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Integrating Push Notifications into a Dropsource Project
December 14, 2018 by markpiller

Dropsource is an online platform for developing Android and iOS applications without coding. The platform also lets you download the source code for your app so you can make any changes to it and subsequently publish into the app store (note: downloading the source code is a paid option). If you’re looking to add support for push notifications to your Dropsource apps, Backendless fits right in with a relatively simple integration. When you add Backendless Push Notifications, you can instantly benefit from the following features:

  • Personalized push notification content – each recipient of your push notifications can see customized content.
  • Programmable action buttons with support for inline replies.
  • Customizable images and icons in the payload and rendering of push notifications.
  • Automatic push notification cancellation – self-destructed notifications.
  • Dynamic audience targeting – the audience of the published notifications can be customized with a query.

The video below includes a demonstration of an Android Dropsource app integrated with Backendless Push Notifications followed by a detailed overview of the actual integration process. The integration instructions are outlined in detail in this post following the video.

Integration Instructions

  1. Download the source code for your Dropsource app and open the project in Android studio.
  2. Make sure you can build the project. If the build process results in the following error:

    Navigate to the Android Studio properties, select Build, Execution, Deployment, then Compiler. Disable the Configure on demand option:
    disable-configure-on-demand
  3. Add Firebase to your project. This is required to enable FCM (Firebase Cloud Messaging), a service by Google which delivers push notifications to Android apps. Check the video for instructions starting at 12:01. Most importantly, this step includes:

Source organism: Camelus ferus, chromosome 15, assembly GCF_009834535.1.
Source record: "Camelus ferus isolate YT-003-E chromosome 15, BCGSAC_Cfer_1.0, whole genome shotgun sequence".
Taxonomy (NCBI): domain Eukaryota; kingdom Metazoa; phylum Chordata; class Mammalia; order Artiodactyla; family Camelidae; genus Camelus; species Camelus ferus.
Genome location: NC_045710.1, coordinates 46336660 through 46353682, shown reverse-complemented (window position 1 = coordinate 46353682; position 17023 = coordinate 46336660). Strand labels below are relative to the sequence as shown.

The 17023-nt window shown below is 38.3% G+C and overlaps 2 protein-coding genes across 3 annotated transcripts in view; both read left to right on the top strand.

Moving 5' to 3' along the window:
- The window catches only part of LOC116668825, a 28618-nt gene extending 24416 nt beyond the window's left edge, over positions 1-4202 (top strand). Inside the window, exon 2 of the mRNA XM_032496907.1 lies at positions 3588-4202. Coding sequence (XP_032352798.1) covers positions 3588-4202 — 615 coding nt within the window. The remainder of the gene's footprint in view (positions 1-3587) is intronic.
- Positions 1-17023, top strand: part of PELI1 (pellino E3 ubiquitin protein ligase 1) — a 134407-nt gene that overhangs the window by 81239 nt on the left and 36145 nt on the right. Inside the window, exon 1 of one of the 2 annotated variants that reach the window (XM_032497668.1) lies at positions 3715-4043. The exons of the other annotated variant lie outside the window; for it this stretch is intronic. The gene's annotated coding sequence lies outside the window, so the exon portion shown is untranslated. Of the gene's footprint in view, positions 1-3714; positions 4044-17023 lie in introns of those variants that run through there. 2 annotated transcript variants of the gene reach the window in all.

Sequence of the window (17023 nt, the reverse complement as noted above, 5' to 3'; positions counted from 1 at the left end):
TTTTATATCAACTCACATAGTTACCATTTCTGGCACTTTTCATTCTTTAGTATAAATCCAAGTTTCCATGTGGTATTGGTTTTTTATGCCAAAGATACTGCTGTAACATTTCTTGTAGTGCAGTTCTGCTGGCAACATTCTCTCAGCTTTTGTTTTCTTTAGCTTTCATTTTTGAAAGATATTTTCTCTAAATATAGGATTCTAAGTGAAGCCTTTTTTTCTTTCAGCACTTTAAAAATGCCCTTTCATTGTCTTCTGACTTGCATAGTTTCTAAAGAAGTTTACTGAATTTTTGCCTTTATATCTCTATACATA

1. Adding google-services.json to the /app directory of your project
    2. Adding the following two dependencies into the dependencies element of  /app/build.gradle:
    3. Adding the following two lines at the bottom of  /app/build.gradle:
  4. Register FCM server key with Backendless. You can see this step in the video at 17:46.
  5. Add the Backendless dependency to your project. The simplest way to do this is by adding the following line to the  dependencies element of  /app/build.gradle: (you can check the latest version number of the Backendless SDK in the Maven Central repository):
  6. Register the Backendless Push service in Android manifest. Add the following configuration into the application element of your app’s AndroidManifest.xml file:
  7. Initialize Backendless SDK in your application. This code needs to be executed once, it makes sense to put it right into the main activity of the app. In the video the code is added in the setup() method of the DeviceRegistration activity:

    The YOUR-BACKENDLESS-APPLICATION-ID and YOUR-ANDROID-API-KEY values can be obtained from the main dashboard of your app in Backendless Console.
  8. If your Dropsource project includes user login AND if the login occurs before the device is registered with Backendless, add the following code:
  9. Register device with FCM and Backendless. The code below uses the dropsourcechannel messaging channel. If you registered the FCM server key with a specific channel (step #4 above), the channel must match. Otherwise, if the FCM server key is registered for all channels, then you can register the device with any channel – you can use the channel name for the logical grouping of the registered devices:
  10. Run the app and send push notifications from Backendless. For an overview of Backendless Push notifications capabilities, see the overview video. More information about Backendless Push Notifications is also available in the developer guide.
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